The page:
26 April – 1 July 2012.
The Essex House Press was set up in 1898. It was one of a small number of private printing presses established in the latter part of the 19th century as a reaction against the mass-produced works that had been developed in the Victorian era. These private presses were concerned with the look of the book as a work of art; the quality of the paper, the typefaces, the illustrations and the bindings, the ‘book beautiful’.
The Guild of Handicraft had bought much of the equipment from William Morris’s Kelmscott Press, the first of the English private presses. They acquired two of the Kelmscott Albion presses and employed three of their staff.
In March 1898 C. R. Ashbee wrote to his fiancée:
The great event of the week has been the purchase of the Morris press by the Guild of Handicraft…next Monday there will be vans of presses and gages [sic] and chairs and tables and paper and machinery – lock, stock and barrel – moving East from Hammersmith. We are thinking of a musical procession!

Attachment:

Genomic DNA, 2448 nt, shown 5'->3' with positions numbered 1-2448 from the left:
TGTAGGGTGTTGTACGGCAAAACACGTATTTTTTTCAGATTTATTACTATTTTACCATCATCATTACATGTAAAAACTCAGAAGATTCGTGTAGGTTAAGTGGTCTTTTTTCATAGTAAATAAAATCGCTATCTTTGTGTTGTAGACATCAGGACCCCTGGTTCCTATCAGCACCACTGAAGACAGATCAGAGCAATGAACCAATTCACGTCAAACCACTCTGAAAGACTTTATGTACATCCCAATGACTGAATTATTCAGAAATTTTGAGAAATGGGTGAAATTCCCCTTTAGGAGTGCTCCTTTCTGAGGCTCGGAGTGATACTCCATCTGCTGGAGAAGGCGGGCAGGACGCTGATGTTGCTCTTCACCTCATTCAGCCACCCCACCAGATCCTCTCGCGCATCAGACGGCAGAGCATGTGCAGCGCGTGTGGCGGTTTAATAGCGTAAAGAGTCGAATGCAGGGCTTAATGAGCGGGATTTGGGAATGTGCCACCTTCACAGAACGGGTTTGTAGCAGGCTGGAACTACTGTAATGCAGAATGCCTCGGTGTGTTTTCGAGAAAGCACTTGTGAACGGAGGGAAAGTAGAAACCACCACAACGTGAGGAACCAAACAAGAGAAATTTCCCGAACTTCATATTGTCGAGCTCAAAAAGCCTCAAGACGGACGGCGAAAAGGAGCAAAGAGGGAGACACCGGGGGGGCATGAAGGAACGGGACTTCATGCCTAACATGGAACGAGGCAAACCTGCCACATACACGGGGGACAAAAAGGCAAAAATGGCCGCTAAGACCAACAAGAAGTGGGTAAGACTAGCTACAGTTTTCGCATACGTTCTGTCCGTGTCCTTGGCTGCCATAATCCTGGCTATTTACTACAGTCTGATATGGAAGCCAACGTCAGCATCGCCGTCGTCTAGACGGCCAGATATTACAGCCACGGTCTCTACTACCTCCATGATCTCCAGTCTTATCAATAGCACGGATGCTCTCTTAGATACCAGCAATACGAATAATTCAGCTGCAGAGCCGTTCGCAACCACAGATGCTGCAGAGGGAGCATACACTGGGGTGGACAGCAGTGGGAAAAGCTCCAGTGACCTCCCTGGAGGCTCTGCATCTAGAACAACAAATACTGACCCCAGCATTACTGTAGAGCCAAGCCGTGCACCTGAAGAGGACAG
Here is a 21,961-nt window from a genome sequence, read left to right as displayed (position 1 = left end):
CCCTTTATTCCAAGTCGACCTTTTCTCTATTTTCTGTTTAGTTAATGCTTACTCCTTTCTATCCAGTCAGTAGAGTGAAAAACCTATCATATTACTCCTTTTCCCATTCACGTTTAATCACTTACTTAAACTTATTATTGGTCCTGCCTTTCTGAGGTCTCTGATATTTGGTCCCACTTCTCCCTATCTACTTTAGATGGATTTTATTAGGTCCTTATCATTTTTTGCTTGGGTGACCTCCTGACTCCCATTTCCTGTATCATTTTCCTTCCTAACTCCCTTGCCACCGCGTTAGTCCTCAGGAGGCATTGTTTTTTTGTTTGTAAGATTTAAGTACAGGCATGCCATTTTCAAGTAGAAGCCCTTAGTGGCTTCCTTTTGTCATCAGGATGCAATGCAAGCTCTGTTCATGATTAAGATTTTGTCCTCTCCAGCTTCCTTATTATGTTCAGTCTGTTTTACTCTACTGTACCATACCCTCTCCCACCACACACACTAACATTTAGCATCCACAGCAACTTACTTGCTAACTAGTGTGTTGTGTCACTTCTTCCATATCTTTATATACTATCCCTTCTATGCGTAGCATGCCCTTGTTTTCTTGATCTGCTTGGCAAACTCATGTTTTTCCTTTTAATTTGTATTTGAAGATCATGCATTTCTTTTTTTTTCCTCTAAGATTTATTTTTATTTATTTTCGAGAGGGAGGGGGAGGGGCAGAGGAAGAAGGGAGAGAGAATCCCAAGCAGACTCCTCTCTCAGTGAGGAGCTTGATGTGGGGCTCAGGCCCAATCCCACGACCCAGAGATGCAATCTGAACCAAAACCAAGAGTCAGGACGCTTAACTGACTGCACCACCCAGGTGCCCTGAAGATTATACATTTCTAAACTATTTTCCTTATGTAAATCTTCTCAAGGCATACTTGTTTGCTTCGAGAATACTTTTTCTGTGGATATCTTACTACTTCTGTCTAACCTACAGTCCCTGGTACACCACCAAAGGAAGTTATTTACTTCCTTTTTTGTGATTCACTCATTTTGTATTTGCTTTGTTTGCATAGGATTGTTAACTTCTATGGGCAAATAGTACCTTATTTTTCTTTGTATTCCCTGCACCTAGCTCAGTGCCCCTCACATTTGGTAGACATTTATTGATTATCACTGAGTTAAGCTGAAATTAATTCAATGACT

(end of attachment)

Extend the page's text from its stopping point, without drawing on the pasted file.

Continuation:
The first book published from Essex House, East London in December 1898 was Benvenuto Cellini’s The Treatises on Goldsmithing and Sculpture. In all some 90 titles were published on a wide range of subjects some using Caslon type and some with Ashbee’s own type designs, Endeavour and Prayer Book. They chose the white pinks as its symbol.
The essence of a private press is that the printer produces works that he or she likes, not necessarily what the public demands. This is an extremely important aspect of the Essex House Press as the books published reflect Ashbee’s personal interests: the ideals of the Guild and craft production, architecture and the preservation of historic buildings. Court Barn now holds the largest single collection of Essex House Press books. It came from his daughter Felicity Ashbee and consists almost entirely of the copies which Ashbee set aside for himself, many of them annotated or personalised by him.
A book accompanying the exhibition can be purchased from the museum or from the online shop